Giles Oldroyd and Ottoline Leyser’s review on nutrient sensing in the root and systemic signalling in the shoot to respond to changeable nutrient availability. Their article provides a detailed overview of the current knowledge about how plants engage with their nutrients and provides ideas about future research directions to help us use this knowledge to increase crop plant performance in low-fertility soils and wean global agriculture from its dependency on inorganic fertilisers. Read the review:


Image: N response and signaling. Root responses of Arabidopsis plants grown in uniform high N (NO3–; dark gray, left), uniform low N (light gray, middle), and differential treatments of high and low N (right). Note how the root responses are opposite to the local treatments in uniform versus differential treatments. Underpinning these responses are C-terminally encoded peptides (CEPs) produced in roots experiencing low N, cytokinins produced in roots experiencing high N, and an N-sufficiency signal in the shoot. All regulate shoot-to-root signaling, which involves CEP DOWNSTREAM 1 (CEPD) peptides. Systemic signaling is integrated with local signaling (indicated by red) that is induced by local perception of NO3–.


Crop Science Centre NEWS: Achieving global food security - a vision for the new Crop Science Centre

Crop Science Centre

The Crop Science Centre features in the impact stories of Dear World... Yours, Cambridge, the campaign for the University and Colleges of Cambridge as the response of the University of Cambridge and the National Institute of Agricultural Botany (NIAB)  to the increasingly pressing challenge of feeding people across the globe. Read more about how this was possible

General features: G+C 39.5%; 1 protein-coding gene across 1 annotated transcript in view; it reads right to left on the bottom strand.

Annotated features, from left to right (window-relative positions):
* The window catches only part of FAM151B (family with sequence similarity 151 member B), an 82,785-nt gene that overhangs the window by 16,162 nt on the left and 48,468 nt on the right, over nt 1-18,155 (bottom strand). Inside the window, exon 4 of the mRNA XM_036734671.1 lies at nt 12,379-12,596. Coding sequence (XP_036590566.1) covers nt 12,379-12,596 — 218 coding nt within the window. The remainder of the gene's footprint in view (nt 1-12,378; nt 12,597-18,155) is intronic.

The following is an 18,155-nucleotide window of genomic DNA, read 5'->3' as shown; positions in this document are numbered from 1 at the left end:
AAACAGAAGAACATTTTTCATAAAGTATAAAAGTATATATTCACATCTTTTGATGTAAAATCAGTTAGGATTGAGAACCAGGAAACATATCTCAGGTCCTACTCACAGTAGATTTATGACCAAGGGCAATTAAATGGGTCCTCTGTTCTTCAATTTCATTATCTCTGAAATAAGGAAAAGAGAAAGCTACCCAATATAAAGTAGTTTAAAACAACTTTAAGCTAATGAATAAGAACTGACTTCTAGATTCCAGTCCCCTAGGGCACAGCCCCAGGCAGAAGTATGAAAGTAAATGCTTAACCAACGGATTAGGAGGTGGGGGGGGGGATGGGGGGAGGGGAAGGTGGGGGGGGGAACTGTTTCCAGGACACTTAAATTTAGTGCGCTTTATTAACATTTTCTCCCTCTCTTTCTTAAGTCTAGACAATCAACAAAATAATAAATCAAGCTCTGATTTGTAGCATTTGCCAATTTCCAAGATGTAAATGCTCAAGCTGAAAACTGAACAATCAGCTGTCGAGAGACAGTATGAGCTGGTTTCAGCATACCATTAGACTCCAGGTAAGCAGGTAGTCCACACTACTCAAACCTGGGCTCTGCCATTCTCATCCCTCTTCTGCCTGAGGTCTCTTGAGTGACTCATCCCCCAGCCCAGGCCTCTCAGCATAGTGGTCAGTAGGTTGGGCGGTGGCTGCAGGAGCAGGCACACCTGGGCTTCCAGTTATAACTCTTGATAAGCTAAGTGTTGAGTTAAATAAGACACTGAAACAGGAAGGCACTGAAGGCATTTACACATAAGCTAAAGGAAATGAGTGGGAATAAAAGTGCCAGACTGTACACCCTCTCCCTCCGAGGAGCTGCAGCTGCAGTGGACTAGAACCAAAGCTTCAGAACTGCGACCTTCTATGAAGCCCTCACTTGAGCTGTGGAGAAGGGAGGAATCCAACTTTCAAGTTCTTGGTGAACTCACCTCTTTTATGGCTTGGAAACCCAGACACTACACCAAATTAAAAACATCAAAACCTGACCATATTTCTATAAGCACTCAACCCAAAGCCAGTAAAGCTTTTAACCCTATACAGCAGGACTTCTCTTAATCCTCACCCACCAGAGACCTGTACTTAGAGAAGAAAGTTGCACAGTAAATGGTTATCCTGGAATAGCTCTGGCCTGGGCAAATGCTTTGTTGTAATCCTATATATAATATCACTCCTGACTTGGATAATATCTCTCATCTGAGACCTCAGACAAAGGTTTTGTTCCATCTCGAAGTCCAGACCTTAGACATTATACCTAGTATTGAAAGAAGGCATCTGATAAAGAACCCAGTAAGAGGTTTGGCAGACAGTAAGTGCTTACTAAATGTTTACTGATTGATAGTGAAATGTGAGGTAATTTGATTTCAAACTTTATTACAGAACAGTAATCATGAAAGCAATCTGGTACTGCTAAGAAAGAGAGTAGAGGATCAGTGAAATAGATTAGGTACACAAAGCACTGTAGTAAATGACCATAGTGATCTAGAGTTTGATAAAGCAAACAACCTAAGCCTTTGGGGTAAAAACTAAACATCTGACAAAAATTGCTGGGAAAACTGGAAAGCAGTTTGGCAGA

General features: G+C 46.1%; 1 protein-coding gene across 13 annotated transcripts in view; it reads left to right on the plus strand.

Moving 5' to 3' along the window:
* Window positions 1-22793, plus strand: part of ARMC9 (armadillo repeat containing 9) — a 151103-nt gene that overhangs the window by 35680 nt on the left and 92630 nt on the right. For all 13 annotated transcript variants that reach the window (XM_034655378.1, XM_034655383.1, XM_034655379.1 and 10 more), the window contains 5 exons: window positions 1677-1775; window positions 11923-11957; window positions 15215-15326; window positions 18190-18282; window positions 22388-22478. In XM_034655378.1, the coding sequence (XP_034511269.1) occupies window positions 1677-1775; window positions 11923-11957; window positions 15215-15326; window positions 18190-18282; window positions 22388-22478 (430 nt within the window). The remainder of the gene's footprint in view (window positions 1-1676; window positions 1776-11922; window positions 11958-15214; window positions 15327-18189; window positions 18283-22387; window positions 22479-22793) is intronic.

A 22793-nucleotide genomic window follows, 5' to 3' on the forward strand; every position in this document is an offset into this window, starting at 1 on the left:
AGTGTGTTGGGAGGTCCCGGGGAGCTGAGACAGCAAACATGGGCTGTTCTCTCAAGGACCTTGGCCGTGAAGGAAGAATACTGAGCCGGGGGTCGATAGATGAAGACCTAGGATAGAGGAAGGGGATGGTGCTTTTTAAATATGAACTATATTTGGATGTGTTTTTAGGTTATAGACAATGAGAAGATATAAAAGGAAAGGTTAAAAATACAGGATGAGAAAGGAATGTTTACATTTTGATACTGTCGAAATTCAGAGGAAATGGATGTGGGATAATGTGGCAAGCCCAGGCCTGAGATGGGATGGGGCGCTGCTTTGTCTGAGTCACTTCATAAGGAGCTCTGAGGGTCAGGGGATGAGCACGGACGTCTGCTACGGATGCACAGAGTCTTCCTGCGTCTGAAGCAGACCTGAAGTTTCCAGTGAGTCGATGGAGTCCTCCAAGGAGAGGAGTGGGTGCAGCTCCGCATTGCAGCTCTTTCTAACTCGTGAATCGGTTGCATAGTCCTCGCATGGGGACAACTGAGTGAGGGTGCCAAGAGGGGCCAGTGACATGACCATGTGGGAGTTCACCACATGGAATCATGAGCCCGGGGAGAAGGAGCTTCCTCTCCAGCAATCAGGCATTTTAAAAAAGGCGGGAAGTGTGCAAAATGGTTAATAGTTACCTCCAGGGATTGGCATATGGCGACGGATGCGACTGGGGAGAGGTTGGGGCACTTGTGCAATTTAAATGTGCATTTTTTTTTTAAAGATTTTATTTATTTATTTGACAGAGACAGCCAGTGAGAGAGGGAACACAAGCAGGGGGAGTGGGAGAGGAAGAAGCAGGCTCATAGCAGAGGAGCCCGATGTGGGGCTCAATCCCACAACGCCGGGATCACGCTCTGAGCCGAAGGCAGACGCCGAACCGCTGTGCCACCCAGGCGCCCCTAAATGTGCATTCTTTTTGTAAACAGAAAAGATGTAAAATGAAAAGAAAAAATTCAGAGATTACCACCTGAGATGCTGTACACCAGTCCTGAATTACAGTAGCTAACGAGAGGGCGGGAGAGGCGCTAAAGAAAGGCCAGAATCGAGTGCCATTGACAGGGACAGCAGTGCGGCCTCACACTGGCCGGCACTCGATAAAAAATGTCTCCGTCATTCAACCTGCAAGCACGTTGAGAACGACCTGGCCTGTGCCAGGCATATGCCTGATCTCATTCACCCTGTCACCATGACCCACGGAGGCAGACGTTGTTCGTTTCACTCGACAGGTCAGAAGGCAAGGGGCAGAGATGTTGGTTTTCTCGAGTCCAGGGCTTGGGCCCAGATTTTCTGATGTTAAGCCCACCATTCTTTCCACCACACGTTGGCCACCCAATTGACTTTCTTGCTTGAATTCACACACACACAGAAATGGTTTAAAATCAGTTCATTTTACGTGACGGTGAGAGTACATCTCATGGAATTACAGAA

Dr Richard Harrison

Richard is the Director of NIAB Cambridge Crop Research (, a part of the NIAB Group, composed of research and service delivery in arable crop genetics, breeding, pathology, biotechnology and data science. 

Professor Alison Bentley

As a crop scientist working at the interface of academia and industry Alison’s research is focussed on the translation of fundamental scientific breakthroughs into tangible impacts for the agri-food sector. Alison is the Director of Genetics and Breeding at NIAB ( leading a team of scientists to deliver tools and technologies to improve plant breeding in the UK and internationally.

Sustainable food production for everyone

The Crop Science Centre is an alliance between the University of Cambridge and NIAB. Our research is funded by:

Our mission

At the Crop Science Centre, we are generating crop plants that deliver sufficient food for everyone in a sustainable way

  • We deliver agricultural impact, using excellence in research
  • We strive for sustainability, reducing agricultural reliance on chemical inputs
  • We foster equality, valuing all members of our research community
  • We believe in equity, ensuring even the world’s poorest farmers can grow enough food

Years of research has provided a deep understanding of how plants function, creating opportunities to transform the way we produce our food.  I am motivated to improve the sustainability and the equity of food production worldwide

Professor Giles Oldroyd,
CSC Director

Professor Giles Oldroyd

“The delivery of both public goods and economic growth is essential for today’s plant scientists, with the need to produce sufficient healthy nutritious food without harming the environment being at the top of the international agenda.”

Dr Tina Barsby,
CEO and Director of NIAB

Dr Tina Barsby

“We envisage that new CSC crop technologies will enable higher crop yields and lower environmental impact for crop-based food production – as well as contributing to improved dietary health.”

Sir David Baulcombe,
Royal Society Professor

Sir David Baulcombe